After a much too quick visit, I am on the road through Tucson and already breaking one of my 2 rules for the ride. The first rule was to stay off of interstates and rule two was to find a place to crash shortly after watching the sunset. I broke rule one today by jumping on the interstate to get to Benson on the other side of Tucson. There is just not a convenient was around Tucson and the routes that I were familiar with just did not hold enough interest to get side tracked at this point. I would have to wait one more full day to break rule number two –

The interstate ride was still very uncomfortable. I am just not used to the wind and the noise, even with earplugs. Once I got off of the road in Benson, the ride to Tombstone was great. The sun was just beginning to set and the view was a great way to end the ride for the day.

I did not need to another stop in Tombstone to remind myself how badly I hated this place, but here I am again. A few years ago I brought my wife out to this part of the country to see where I worked and played and we traveled the whole state. The highlight of the trip was spending a few days in Bisbee, which is about 25 miles down the road from Tombstone. Bisbee is one of those magical places that just draws you in. I discovered this place on time off from the wilderness camp and spent a lot of nights in St. Elmo’s and the Stock Exchange Saloon and lots of days just tooling around the town. Once Marinette was introduced to Bisbee she had the same fondness for the town. So when I was heading south on this motorcycle ride, her only condition to the whole ride was that I could not go to Bisbee without her. While this killed my plans to stay at the Airstream Trailer Motel, it also had another consequence. The route to Elfrida, which was my old workplace went straight through Bisbee. The only way around was a dirt road through the ghost town of Gleeson. Now I am forced to really ride the back roads!!!

So now I am stuck in Tombstone and rediscovering how renaming a crap hole motel a bunkhouse turns a $30 room into a $80 room. In defense of the owner, they cut my rate to $60 and were the nicest inn keepers of the entire trip. Their friends were getting married and I was invited to the wedding and a bar downtown.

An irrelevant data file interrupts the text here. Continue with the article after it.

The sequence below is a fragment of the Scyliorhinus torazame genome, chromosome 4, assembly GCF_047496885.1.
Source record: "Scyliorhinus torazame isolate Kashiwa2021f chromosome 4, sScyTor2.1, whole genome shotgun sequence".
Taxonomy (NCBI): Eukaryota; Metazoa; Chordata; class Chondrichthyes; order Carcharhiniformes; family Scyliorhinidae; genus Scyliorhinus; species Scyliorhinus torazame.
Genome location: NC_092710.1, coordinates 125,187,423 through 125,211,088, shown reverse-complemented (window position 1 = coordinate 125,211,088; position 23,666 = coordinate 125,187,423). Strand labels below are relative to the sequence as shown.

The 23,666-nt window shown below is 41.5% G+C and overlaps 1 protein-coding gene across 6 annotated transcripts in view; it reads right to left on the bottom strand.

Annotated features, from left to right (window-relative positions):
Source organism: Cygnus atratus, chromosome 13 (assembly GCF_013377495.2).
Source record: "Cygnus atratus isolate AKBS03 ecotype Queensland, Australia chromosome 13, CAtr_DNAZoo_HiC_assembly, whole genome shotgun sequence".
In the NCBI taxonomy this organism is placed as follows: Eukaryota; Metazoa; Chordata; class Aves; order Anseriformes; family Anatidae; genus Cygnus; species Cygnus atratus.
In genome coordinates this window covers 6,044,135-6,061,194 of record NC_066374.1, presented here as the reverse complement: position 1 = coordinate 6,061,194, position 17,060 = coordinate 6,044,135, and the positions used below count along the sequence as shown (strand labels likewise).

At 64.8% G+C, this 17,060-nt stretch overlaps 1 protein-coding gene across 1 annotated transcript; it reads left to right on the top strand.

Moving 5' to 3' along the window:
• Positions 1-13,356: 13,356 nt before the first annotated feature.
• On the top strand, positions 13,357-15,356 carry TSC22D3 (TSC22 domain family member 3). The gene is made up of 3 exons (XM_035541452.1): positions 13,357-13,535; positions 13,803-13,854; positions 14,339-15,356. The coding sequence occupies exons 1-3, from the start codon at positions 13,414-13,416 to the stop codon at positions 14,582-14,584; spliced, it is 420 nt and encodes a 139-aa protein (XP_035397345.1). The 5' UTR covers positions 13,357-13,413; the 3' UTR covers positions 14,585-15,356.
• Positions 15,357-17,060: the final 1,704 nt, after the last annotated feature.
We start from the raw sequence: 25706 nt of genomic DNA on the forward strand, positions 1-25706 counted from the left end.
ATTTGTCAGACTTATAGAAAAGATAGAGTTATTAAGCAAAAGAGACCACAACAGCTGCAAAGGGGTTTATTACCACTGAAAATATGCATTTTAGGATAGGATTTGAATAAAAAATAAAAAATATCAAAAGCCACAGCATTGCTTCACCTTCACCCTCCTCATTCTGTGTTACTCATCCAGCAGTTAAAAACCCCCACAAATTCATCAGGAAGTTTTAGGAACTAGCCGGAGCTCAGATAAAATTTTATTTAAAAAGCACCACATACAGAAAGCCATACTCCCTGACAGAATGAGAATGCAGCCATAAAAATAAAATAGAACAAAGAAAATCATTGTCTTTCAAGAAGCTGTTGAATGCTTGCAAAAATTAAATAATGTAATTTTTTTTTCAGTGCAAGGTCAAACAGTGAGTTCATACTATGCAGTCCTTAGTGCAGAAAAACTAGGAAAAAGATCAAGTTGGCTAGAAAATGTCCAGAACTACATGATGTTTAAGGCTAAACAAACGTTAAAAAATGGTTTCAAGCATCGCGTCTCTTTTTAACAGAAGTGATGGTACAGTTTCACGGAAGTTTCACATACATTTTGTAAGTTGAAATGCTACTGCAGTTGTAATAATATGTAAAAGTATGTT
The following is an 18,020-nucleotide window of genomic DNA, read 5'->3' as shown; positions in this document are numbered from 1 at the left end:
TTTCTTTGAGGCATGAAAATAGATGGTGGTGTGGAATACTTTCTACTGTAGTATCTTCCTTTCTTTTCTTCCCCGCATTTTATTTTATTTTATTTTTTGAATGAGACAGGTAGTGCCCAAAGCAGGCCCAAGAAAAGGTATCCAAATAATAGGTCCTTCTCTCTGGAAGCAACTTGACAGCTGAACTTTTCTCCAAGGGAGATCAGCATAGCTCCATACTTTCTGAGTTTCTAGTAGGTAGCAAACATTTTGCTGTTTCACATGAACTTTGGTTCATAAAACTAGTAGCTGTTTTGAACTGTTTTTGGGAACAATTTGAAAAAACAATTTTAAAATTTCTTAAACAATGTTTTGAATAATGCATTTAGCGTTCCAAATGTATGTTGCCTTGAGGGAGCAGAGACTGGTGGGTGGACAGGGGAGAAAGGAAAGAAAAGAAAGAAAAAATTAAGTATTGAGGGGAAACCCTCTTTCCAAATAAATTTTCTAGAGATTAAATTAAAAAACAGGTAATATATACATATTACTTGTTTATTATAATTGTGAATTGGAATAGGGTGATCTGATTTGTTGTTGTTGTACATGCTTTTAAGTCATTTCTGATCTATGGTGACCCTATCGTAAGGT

After cleaning up, I walked to the scene of the shootout and sure enough, the place is filled with pirates and city slickers decked out in their cowboy garb. It’s a heterosexual drag show at its finest. I guess after living on a wagon train for a few years, seeing people dressing up like cowboys and acting stupid just grates on my nerves. After a while I get off my high horse and accept the fact that if I can dress up like an adventure rider to swerve down 12 miles of dirt road, then maybe these folks aren’t so irritating after all. Maybe I will dress up like a doctor or lawyer on my next trip through just to feel a part of the Halloween atmosphere.

I had a decent supper of salmon and vegetables at the Crystal Palace and wandered down to the wedding party. It was at a pretty neat outdoor bar with fire pits and a live band. The wedding party was Harley themed, so it was hard to tell who was in costume for the party and who was just in costume, but it was a biker party. The bride and groom were going to take their vows on the same bar stools that they met on. I hung out for a while and listened to the lead guitarist rip up some Stevie Ray Vaughn until I got tired and wandered back to my abode.

The bunk house was a wreck. The light switch electrocuted the crap out me and both beds were barely standing. I took the one that didn’t squeak so loudly and spent most of the night pulling myself back to the uphill side of the bed and then slowly sliding back towards the floor.

Anyone who knows me will tell you that I am not a morning person. I have spent my whole life arranging things so that I do not have to wake up early and I planned on catching up on some sleep tonight.